Susanna Nicchiarelli has a lot on her mind in Nico, 1988. It’s almost as if the pure, abstract concepts of loneliness, bitterness, and addiction are manifesting on screen even before we get into the day to day reality of what it was like to be Christa Päffgen (known to those who don’t know her as Nico, a name she tolerates more than approves of) in the last few years of her life. But once she does show us more than a passing glimpse of the highs and lows of that life, those three traits are joined by another: inspiration.
Christa, in just about every scene, practically radiates creativity, her mind seemingly always turned up to ten, not just to pursue her own creative muse but to (necessarily, sadly) try to outsmart those around her. Having surrounded herself with a very small circle of friends she knows she can trust, there still is always that thing lurking in the background, that weird nebulous “in” where any one of them might slip through the cracks and set about sabotaging what Christa sees as her underappreciated life’s work.
It’s in that regard that the film asks some hard questions of its subject. Having thrown herself fully into the heroin addiction that would limit her commercial prospects (such as they were), Nico, 1988 makes the audience grapple with the issue of what we owe to each other and how far our reach and influence should take us in our relationships. Is it enough to love someone and hope they get well? Is it better to insinuate yourself into that person’s life and take over, assuming they’ll just fuck things up further without your help? Force them into therapy, rehab, cancel tour dates, tank interviews, etc…it gets a bit messy, is what I’m saying.
Thankfully, we get both sides of this story and are never really tied down by these larger questions, but they’re always there. More essentially, though, the film is a road movie, following Christa and her band through several stretches of a European tour across the mid- to late-80s. We also get the story of her strained relationship with her son, whom she lost track of mostly by never being around and doing all that touring following their forced separation by the state years earlier. But their reunion and renewed family bond comes to the forefront exactly when they both need each other the most, and when it ultimately proves to be too late for both of them. A lot going on, as I said, since most of this happens in fits and starts while the larger story elements are taking center stage.
Despite an ending that unfortunately echoes the ridiculous final frames of another famous rock star biopic, Nico, 1988 is one of the most pure of its kind to come around in quite a while. The story we get is told almost exclusively from Christa’s point of view. We see the radio interviews where people insist she talk about her years with the Velvet Underground (which she has zero interest in). “Don’t any of you understand that my life began after the Velvet Underground?” she repeatedly has to ask. She’s forging ahead with daring, wild and beautiful new music while the rock press and general public seem like they couldn’t possibly give any less of a shit. It’s horrifying, heartbreaking, but all too familiar. She could’ve given in and given them all what they wanted and sang All Tomorrow’s Parties every night for the rest of her life, but she had bigger ideas.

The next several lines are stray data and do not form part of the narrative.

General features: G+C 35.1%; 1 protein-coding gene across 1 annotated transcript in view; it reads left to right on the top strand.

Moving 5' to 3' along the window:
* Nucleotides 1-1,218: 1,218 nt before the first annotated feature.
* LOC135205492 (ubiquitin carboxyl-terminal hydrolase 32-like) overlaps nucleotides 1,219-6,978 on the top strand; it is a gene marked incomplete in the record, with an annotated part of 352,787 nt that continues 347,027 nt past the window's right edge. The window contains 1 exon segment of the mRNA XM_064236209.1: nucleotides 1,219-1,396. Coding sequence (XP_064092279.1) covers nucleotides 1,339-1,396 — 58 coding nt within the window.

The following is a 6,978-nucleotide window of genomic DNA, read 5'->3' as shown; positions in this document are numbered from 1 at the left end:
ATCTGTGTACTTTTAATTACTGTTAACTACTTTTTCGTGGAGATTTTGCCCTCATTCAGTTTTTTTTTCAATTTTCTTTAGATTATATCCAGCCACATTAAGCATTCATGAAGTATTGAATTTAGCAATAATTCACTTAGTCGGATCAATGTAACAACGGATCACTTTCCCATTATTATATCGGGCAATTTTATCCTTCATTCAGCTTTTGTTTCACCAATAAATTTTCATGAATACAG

The film, similarly, grows immediately beyond the tired trope of attempting to cram a famous personality’s entire life into two hours, shortchanging itself and the life of that person in the process. Nico, 1988 sticks to a single instance of near-apocalyptic anxiety over what could have been and all the horizons yet to cross for an artist that still to this day doesn’t get all the critical respect she deserves. It’s a movie about the pain of creating something new and the freedom of allowing yourself to move past the conceptions of others in order to be who you truly are and express through that art exactly what you need to say.
And it’s a film filled with darkness, cutting frequently to that famous Jonas Mekas footage of the young Nico in the alien world of New York in the 1960s. It’s a powerful technique used similarly by other filmmakers to much lesser effect. It’s a testament to the film and to its central figure and star (Trine Dyrholm as Christa) that it helps create a complete world that is as romantic as any other cinematic artistic universe while not shying away from presenting the bleakness of a certain kind of creative process and life. As Christa sang, “there is no witness to my anger.” This film is the witness. We miss you, Nico.